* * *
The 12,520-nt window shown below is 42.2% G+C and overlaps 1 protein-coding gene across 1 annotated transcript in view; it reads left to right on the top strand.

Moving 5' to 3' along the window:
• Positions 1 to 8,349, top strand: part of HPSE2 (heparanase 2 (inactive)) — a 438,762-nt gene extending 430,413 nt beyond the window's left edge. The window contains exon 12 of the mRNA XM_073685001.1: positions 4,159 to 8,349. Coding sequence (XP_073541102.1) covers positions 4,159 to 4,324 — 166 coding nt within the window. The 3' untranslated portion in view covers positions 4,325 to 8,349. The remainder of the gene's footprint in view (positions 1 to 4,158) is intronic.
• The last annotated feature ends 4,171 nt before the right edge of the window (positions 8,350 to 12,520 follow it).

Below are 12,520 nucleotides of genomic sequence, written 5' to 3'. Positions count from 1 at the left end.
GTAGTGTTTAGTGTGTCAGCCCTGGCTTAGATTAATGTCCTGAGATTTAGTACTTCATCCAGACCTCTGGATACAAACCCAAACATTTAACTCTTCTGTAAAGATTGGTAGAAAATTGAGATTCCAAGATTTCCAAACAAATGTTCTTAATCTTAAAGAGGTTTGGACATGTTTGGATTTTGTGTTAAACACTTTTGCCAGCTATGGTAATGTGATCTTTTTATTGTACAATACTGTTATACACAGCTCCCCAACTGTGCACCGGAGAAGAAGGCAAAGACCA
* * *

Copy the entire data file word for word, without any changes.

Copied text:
The 12,520-nt window shown below is 42.2% G+C and overlaps 1 protein-coding gene across 1 annotated transcript in view; it reads left to right on the top strand.

Moving 5' to 3' along the window:
• Positions 1 to 8,349, top strand: part of HPSE2 (heparanase 2 (inactive)) — a 438,762-nt gene extending 430,413 nt beyond the window's left edge. The window contains exon 12 of the mRNA XM_073685001.1: positions 4,159 to 8,349. Coding sequence (XP_073541102.1) covers positions 4,159 to 4,324 — 166 coding nt within the window. The 3' untranslated portion in view covers positions 4,325 to 8,349. The remainder of the gene's footprint in view (positions 1 to 4,158) is intronic.
• The last annotated feature ends 4,171 nt before the right edge of the window (positions 8,350 to 12,520 follow it).

Below are 12,520 nucleotides of genomic sequence, written 5' to 3'. Positions count from 1 at the left end.
GTAGTGTTTAGTGTGTCAGCCCTGGCTTAGATTAATGTCCTGAGATTTAGTACTTCATCCAGACCTCTGGATACAAACCCAAACATTTAACTCTTCTGTAAAGATTGGTAGAAAATTGAGATTCCAAGATTTCCAAACAAATGTTCTTAATCTTAAAGAGGTTTGGACATGTTTGGATTTTGTGTTAAACACTTTTGCCAGCTATGGTAATGTGATCTTTTTATTGTACAATACTGTTATACACAGCTCCCCAACTGTGCACCGGAGAAGAAGGCAAAGACCA